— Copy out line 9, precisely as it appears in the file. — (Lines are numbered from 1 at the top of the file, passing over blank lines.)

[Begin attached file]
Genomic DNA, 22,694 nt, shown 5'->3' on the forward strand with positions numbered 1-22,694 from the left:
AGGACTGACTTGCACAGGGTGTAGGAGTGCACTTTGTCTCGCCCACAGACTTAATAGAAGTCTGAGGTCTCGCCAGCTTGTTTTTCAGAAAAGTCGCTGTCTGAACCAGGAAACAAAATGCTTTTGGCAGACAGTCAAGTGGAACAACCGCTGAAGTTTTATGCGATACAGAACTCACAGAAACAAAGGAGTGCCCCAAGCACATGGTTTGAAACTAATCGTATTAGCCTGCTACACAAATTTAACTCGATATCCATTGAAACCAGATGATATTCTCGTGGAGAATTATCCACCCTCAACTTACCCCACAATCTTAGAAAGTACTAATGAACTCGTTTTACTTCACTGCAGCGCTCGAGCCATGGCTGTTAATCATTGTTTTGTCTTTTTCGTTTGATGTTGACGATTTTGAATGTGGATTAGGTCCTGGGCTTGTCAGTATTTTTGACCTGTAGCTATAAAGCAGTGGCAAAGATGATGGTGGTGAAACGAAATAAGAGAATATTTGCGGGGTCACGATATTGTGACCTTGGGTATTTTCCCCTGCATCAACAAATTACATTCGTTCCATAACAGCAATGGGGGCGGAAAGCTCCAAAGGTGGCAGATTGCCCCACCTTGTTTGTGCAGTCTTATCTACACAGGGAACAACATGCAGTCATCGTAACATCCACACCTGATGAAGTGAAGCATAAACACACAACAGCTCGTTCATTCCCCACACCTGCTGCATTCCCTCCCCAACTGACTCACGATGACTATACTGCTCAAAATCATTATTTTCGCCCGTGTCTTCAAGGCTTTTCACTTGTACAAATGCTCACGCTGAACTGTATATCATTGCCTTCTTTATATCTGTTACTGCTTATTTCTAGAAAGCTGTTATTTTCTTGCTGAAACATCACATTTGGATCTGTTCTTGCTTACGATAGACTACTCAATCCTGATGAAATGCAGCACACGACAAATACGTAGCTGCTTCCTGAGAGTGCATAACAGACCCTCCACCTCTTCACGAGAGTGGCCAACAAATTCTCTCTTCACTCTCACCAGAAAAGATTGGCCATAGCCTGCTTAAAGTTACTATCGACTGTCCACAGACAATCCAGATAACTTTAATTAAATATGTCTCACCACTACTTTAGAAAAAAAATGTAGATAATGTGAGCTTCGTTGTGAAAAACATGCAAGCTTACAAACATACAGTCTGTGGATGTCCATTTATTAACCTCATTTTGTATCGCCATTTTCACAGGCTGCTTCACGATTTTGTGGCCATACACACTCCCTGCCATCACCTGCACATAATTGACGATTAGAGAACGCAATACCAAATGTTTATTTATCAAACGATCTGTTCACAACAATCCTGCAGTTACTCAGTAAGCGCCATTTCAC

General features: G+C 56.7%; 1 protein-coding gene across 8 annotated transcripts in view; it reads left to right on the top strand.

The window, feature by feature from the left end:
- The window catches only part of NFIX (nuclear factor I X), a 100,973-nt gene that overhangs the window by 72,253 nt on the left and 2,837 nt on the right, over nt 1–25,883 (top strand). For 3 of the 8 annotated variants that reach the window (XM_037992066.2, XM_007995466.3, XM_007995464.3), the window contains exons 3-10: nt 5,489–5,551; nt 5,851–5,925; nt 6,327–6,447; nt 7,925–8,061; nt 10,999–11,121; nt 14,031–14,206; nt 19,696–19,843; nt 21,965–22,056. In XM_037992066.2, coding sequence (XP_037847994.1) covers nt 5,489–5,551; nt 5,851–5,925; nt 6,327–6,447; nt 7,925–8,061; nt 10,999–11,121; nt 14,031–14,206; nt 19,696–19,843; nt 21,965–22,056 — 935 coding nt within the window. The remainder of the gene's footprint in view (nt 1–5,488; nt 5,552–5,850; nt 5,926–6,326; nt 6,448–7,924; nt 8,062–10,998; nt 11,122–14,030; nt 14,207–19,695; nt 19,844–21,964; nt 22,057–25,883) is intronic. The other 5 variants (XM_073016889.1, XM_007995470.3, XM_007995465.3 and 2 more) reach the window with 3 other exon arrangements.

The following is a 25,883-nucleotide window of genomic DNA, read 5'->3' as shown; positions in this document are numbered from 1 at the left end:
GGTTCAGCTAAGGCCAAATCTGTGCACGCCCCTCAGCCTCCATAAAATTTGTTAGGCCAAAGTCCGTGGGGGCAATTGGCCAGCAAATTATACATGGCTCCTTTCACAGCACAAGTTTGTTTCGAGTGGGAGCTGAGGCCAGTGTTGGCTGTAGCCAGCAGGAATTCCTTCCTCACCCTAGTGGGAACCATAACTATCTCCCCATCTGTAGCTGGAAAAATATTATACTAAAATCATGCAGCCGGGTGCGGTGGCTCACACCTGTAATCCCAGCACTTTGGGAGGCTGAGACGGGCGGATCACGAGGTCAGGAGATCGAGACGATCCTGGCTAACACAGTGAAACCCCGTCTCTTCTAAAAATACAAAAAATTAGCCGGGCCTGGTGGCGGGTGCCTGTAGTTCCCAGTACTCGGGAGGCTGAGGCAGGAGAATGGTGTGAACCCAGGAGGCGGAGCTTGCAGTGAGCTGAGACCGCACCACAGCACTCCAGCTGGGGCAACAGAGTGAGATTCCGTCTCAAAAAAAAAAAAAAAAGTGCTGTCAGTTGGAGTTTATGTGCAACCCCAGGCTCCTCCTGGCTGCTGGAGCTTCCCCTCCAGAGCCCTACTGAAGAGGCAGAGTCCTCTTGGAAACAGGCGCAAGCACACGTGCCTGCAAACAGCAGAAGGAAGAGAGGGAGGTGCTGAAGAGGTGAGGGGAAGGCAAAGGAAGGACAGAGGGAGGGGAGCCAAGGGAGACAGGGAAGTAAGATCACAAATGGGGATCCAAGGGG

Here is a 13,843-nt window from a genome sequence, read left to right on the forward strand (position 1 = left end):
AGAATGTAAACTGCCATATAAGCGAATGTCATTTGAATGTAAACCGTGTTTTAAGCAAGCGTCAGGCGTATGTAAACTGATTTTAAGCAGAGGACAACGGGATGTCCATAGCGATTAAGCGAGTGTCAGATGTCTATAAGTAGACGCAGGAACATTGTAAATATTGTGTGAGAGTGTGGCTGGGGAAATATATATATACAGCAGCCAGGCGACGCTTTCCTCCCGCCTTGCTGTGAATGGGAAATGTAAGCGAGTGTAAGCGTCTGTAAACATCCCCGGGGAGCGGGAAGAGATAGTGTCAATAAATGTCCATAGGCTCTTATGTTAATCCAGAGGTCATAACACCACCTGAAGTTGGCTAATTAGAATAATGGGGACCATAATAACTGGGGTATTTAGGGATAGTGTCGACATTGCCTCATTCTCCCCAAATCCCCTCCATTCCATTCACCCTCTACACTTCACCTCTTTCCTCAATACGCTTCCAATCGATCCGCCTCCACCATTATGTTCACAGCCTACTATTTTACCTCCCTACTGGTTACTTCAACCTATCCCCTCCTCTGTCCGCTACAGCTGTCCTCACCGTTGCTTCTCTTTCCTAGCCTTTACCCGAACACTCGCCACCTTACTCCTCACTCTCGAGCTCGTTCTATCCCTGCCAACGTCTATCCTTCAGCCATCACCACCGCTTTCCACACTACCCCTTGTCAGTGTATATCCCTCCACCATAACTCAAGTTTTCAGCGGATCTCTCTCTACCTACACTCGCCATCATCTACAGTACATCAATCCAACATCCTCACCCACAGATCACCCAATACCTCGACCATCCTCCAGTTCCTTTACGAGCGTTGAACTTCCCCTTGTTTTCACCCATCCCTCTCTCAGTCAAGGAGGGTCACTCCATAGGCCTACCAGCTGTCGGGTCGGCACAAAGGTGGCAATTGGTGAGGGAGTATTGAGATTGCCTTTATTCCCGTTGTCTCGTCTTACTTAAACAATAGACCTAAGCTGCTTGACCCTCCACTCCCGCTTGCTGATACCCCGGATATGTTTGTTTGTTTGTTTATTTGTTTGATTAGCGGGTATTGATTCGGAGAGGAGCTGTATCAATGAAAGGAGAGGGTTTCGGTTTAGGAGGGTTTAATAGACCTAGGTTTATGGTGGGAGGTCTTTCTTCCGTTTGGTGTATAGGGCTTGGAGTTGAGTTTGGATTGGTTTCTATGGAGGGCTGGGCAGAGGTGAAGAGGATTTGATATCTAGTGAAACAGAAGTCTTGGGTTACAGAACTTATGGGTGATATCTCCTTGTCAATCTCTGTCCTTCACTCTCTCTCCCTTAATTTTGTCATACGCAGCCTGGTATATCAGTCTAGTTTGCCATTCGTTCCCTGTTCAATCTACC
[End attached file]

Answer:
AGAATGTAAACTGCCATATAAGCGAATGTCATTTGAATGTAAACCGTGTTTTAAGCAAGCGTCAGGCGTATGTAAACTGATTTTAAGCAGAGGACAACGGGATGTCCATAGCGATTAAGCGAGTGTCAGATGTCTATAAGTAGACGCAGGAACATTGTAAATATTGTGTGAGAGTGTGGCTGGGGAAATATATATATACAGCAGCCAGGCGACGCTTTCCTCCCGCCTTGCTGTGAATGGGAAATGTAAGCGAGTGTAAGCGTCTGTAAACATCCCCGGGGAGCGGGAAGAGATAGTGTCAATAAATGTCCATAGGCTCTTATGTTAATCCAGAGGTCATAACACCACCTGAAGTTGGCTAATTAGAATAATGGGGACCATAATAACTGGGGTATTTAGGGATAGTGTCGACATTGCCTCATTCTCCCCAAATCCCCTCCATTCCATTCACCCTCTACACTTCACCTCTTTCCTCAATACGCTTCCAATCGATCCGCCTCCACCATTATGTTCACAGCCTACTATTTTACCTCCCTACTGGTTACTTCAACCTATCCCCTCCTCTGTCCGCTACAGCTGTCCTCACCGTTGCTTCTCTTTCCTAGCCTTTACCCGAACACTCGCCACCTTACTCCTCACTCTCGAGCTCGTTCTATCCCTGCCAACGTCTATCCTTCAGCCATCACCACCGCTTTCCACACTACCCCTTGTCAGTGTATATCCCTCCACCATAACTCAAGTTTTCAGCGGATCTCTCTCTACCTACACTCGCCATCATCTACAGTACATCAATCCAACATCCTCACCCACAGATCACCCAATACCTCGACCATCCTCCAGTTCCTTTACGAGCGTTGAACTTCCCCTTGTTTTCACCCATCCCTCTCTCAGTCAAGGAGGGTCACTCCATAGGCCTACCAGCTGTCGGGTCGGCACAAAGGTGGCAATTGGTGAGGGAGTATTGAGATTGCCTTTATTCCCGTTGTCTCGTCTTACTTAAACAATAGACCTAAGCTGCTTGACCCTCCACTCCCGCTTGCTGATACCCCGGATATGTTTGTTTGTTTGTTTATTTGTTTGATTAGCGGGTATTGATTCGGAGAGGAGCTGTATCAATGAAAGGAGAGGGTTTCGGTTTAGGAGGGTTTAATAGACCTAGGTTTATGGTGGGAGGTCTTTCTTCCGTTTGGTGTATAGGGCTTGGAGTTGAGTTTGGATTGGTTTCTATGGAGGGCTGGGCAGAGGTGAAGAGGATTTGATATCTAGTGAAACAGAAGTCTTGGGTTACAGAACTTATGGGTGATATCTCCTTGTCAATCTCTGTCCTTCACTCTCTCTCCCTTAATTTTGTCATACGCAGCCTGGTATATCAGTCTAGTTTGCCATTCGTTCCCTGTTCAATCTACC